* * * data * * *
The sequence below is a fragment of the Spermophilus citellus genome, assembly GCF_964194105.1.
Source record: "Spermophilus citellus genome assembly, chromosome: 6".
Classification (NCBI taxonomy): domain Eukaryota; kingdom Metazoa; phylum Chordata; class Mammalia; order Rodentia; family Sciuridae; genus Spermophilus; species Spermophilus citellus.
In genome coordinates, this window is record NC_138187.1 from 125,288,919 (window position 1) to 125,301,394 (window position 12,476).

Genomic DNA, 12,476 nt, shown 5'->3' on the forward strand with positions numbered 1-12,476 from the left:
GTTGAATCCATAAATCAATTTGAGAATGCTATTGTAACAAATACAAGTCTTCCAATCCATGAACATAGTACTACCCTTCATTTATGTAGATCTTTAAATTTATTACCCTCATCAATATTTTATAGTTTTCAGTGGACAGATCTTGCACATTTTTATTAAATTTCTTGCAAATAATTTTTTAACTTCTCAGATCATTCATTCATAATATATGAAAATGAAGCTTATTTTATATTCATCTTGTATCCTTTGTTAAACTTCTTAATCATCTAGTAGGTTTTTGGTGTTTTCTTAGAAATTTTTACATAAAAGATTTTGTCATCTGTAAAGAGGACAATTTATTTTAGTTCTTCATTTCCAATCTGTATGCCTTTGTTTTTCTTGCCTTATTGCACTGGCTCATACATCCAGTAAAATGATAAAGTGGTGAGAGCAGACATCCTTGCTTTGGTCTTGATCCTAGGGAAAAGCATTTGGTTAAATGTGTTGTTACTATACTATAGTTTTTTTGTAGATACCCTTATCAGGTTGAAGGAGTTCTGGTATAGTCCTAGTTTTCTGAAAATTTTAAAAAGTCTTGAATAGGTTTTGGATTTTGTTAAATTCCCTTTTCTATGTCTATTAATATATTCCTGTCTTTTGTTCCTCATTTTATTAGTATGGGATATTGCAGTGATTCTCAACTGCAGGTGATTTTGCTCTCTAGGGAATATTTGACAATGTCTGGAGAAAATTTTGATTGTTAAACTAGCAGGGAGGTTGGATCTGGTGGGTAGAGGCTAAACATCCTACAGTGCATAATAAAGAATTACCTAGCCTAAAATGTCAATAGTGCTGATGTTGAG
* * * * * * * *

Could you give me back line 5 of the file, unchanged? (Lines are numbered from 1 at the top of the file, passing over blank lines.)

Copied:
Genomic DNA, 12,476 nt, shown 5'->3' on the forward strand with positions numbered 1-12,476 from the left: